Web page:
Similarly, all the ministers are also members of one or the other houses of the parliament. The Lord Chancellor is head of the judiciary, chairman of the houses of commons (legislature) a member of the executive and often a member of the cabinet. The house of commons ultimately controls the legislature. The judiciary is independent but the judges of the Supreme Court can be removed on an address from both houses of parliament.
In U.K, the concept of separation of power exists but not in formal sense as it is in U.S.A. The concept of mixed government with checks and balances given by Blackstone is more predominant in U.K. The three branches are not formally separated and continue to have overlapped as it is in India.
Comparing the scheme of distribution of powers in the U.S.A with that in India we find that in America there is only one list while in India there are three lists. In America only the exclusive powers of the centre are defined; there is no concurrent field and the residue vests with the states. In India, the exclusive powers of the centre as well as of the states are defined, there is a large concurrent area and the residue vests in the centre and not the states. Functions assigned to the centre in India are much more numerous and complex in ambit than those assigned to the centre in the U.S.A. Defence and external affairs are central subjects in both the countries but the centre’s external powers appears to be broader in India than in the U.S.A. The Supreme Court in the U.S.A has helped in the growth of the centre as a powerful entity; whereas in India the centre has been conceded a powerful status by the constitution itself which is more pervasive than that of the centre in the U.S.A.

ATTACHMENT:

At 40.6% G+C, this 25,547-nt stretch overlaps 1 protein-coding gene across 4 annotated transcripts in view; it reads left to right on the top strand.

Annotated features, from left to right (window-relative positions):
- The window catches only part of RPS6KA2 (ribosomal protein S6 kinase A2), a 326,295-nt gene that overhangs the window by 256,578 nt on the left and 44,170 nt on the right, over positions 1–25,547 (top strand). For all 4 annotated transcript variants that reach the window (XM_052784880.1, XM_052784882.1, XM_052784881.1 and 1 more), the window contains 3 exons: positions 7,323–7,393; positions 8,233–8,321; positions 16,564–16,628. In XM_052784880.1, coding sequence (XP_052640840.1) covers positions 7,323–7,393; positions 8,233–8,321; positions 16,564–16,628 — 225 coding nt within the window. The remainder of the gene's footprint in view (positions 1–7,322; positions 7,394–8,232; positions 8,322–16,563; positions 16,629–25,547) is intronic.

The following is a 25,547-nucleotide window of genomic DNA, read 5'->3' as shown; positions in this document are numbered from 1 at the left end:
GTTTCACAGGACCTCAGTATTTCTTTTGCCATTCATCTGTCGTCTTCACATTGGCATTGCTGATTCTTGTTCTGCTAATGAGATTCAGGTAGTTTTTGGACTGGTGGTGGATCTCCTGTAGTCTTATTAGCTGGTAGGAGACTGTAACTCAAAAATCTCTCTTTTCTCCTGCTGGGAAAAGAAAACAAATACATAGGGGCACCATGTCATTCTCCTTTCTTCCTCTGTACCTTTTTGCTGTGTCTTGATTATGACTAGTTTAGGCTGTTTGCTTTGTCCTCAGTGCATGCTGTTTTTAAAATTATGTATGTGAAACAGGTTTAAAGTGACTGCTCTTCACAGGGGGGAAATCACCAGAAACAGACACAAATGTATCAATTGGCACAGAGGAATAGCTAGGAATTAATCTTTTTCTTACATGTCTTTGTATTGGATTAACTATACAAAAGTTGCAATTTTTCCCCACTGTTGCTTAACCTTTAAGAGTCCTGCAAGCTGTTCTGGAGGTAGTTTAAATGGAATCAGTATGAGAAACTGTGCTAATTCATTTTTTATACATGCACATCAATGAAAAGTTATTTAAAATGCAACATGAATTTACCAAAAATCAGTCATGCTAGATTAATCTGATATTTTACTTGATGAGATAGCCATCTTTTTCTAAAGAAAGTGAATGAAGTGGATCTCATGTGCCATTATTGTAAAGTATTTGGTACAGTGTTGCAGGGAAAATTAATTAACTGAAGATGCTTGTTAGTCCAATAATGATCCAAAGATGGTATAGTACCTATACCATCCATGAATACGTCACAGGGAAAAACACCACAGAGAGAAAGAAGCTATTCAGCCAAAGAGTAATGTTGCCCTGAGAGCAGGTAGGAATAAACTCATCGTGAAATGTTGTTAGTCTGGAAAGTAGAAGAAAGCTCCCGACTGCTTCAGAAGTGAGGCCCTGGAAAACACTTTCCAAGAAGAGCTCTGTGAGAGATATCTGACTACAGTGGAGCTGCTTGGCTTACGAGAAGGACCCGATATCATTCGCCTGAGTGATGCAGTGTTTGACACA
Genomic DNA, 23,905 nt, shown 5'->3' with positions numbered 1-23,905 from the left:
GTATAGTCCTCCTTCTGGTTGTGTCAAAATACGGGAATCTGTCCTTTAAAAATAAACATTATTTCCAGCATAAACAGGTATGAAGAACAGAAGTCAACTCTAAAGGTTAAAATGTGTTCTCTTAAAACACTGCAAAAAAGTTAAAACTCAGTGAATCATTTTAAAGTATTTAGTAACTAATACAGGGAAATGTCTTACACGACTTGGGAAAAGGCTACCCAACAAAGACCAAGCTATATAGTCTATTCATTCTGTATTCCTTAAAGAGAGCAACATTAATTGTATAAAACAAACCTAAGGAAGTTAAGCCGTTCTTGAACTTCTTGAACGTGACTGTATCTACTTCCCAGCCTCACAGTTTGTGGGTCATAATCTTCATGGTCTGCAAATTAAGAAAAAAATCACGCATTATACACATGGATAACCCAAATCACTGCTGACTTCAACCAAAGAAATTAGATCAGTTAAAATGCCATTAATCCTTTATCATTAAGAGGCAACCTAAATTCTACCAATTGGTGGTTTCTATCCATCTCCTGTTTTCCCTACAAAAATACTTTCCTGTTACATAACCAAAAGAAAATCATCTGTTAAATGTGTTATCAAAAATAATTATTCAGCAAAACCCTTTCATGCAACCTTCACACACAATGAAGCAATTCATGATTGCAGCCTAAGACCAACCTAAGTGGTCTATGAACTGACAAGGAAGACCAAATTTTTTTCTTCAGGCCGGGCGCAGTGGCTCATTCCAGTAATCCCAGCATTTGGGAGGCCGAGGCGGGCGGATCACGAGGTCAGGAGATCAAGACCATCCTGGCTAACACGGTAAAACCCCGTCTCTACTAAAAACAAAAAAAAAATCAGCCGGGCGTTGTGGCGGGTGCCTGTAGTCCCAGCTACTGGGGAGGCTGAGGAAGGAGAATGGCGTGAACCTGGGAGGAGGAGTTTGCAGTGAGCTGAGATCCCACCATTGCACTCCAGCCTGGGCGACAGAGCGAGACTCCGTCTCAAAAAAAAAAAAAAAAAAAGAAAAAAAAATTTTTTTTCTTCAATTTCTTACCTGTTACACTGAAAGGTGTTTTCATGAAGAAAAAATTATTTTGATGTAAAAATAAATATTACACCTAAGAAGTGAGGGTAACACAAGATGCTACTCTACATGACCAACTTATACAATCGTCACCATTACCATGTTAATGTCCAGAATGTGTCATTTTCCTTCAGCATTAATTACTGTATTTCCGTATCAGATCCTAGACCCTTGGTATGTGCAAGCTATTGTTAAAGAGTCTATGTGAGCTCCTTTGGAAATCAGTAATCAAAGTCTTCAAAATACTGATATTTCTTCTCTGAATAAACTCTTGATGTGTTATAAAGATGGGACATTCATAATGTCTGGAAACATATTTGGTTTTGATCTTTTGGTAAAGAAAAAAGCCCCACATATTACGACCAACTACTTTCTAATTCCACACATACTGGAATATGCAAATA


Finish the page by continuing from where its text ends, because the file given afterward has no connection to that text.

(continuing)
On the other hand the structure and concept of separation of power is India and U.K is almost similar to each other as India being a British colony for over 200 years. The Indian separation of power which is influenced by the government of India Act, 1935 was enacted by the British legislators. This is the reason that India and U.K envisages almost similar idea of separation of power.
In the contemporary world, the doctrine of separation of powers is only structural and not functional. The doctrine cannot be fully executed in its rigidity because the needs of the vast and diverse population. But, it is being practised in a modified form in order to avoid corruption and tyranny of one organ of the government. The modified form includes division of three organs structurally and functionally so that any of the branches does not act beyond the scope of its authority except in cases of emergency or checks and balances in order to prevent despotism. Therefore, it can be concluded that Montesquieu concept is not a myth but it actually holds truth, but in a modified sense. In today’s environment this doctrine should be exercised in the manner in which the best interest of the citizens can be achieved.
 I.C Golak Nath v/s State of Punjab, 1967
Author: Ramanjot Singh (Kurukshetra University, Kurukshetra)